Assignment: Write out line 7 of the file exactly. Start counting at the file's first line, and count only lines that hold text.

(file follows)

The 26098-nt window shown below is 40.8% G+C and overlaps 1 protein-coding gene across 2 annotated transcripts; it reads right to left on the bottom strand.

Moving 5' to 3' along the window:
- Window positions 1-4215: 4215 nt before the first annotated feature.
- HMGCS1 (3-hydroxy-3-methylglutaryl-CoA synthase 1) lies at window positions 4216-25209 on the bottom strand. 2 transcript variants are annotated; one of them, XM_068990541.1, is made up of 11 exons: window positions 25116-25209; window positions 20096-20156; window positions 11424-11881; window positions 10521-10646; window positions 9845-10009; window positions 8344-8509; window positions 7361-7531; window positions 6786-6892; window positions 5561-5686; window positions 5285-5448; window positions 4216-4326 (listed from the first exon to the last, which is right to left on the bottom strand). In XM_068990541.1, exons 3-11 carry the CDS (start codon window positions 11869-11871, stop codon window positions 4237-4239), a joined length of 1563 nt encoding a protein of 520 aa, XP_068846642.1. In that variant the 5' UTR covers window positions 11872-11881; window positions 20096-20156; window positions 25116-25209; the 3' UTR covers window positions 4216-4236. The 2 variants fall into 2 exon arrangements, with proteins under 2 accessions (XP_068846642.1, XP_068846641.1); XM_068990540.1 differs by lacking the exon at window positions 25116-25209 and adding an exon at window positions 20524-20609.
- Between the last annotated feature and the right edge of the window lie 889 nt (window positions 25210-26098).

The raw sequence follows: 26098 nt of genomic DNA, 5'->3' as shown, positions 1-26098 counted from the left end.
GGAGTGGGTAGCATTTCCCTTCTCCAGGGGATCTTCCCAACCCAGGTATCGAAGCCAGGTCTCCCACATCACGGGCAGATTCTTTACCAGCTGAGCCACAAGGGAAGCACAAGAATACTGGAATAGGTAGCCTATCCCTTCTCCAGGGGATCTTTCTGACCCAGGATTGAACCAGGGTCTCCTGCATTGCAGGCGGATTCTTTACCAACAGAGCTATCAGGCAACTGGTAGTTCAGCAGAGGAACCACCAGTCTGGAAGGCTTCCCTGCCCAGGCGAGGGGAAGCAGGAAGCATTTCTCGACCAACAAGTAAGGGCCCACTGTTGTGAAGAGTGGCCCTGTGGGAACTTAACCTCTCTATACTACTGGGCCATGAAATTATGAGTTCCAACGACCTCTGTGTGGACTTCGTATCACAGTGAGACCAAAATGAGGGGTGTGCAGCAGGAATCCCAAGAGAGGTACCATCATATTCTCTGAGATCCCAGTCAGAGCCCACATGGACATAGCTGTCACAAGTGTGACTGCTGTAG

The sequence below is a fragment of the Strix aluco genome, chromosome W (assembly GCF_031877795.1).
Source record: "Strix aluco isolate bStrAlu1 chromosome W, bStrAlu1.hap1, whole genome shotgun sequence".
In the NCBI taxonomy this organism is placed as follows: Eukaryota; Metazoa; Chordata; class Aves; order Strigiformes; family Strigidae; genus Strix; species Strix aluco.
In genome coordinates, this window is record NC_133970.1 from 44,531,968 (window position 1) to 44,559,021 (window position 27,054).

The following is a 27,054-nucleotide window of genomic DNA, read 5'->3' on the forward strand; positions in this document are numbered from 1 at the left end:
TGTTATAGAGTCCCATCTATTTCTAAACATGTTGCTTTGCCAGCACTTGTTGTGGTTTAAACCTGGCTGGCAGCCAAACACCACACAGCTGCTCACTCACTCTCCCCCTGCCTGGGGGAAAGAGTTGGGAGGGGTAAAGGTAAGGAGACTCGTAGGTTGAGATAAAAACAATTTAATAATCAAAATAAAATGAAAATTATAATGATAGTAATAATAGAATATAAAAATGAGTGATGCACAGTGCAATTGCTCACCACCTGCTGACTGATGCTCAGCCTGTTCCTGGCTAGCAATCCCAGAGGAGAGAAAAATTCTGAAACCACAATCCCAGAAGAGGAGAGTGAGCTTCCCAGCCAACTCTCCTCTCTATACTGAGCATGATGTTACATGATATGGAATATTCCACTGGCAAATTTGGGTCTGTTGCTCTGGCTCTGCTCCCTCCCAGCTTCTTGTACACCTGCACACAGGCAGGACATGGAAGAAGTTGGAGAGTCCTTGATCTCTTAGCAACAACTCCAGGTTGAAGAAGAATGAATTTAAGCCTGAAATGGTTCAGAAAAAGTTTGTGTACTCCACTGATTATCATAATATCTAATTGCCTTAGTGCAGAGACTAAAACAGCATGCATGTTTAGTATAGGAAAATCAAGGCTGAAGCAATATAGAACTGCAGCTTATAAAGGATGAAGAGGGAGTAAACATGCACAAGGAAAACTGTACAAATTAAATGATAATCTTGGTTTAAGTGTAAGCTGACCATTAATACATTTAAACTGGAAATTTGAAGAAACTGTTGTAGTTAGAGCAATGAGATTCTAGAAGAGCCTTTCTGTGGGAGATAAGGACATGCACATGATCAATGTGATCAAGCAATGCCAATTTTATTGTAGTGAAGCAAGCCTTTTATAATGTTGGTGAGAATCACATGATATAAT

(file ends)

GGAGTGGGTAGCATTTCCCTTCTCCAGGGGATCTTCCCAACCCAGGTATCGAAGCCAGGTCTCCCACATCACGGGCAGATTCTTTACCAGCTGAGCCACAAGGGAAGCACAAGAATACTGGAATAGGTAGCCTATCCCTTCTCCAGGGGATCTTTCTGACCCAGGATTGAACCAGGGTCTCCTGCATTGCAGGCGGATTCTTTACCAACAGAGCTATCAGGCAACTGGTAGTTCAGCAGAGGAACCACCAGTCTGGAAGGCTTCCCTGCCCAGGCGAGGGGAAGCAGGAAGCATTTCTCGACCAACAAGTAAGGGCCCACTGTTGTGAAGAGTGGCCCTGTGGGAACTTAACCTCTCTATACTACTGGGCCATGAAATTATGAGTTCCAACGACCTCTGTGTGGACTTCGTATCACAGTGAGACCAAAATGAGGGGTGTGCAGCAGGAATCCCAAGAGAGGTACCATCATATTCTCTGAGATCCCAGTCAGAGCCCACATGGACATAGCTGTCACAAGTGTGACTGCTGTAG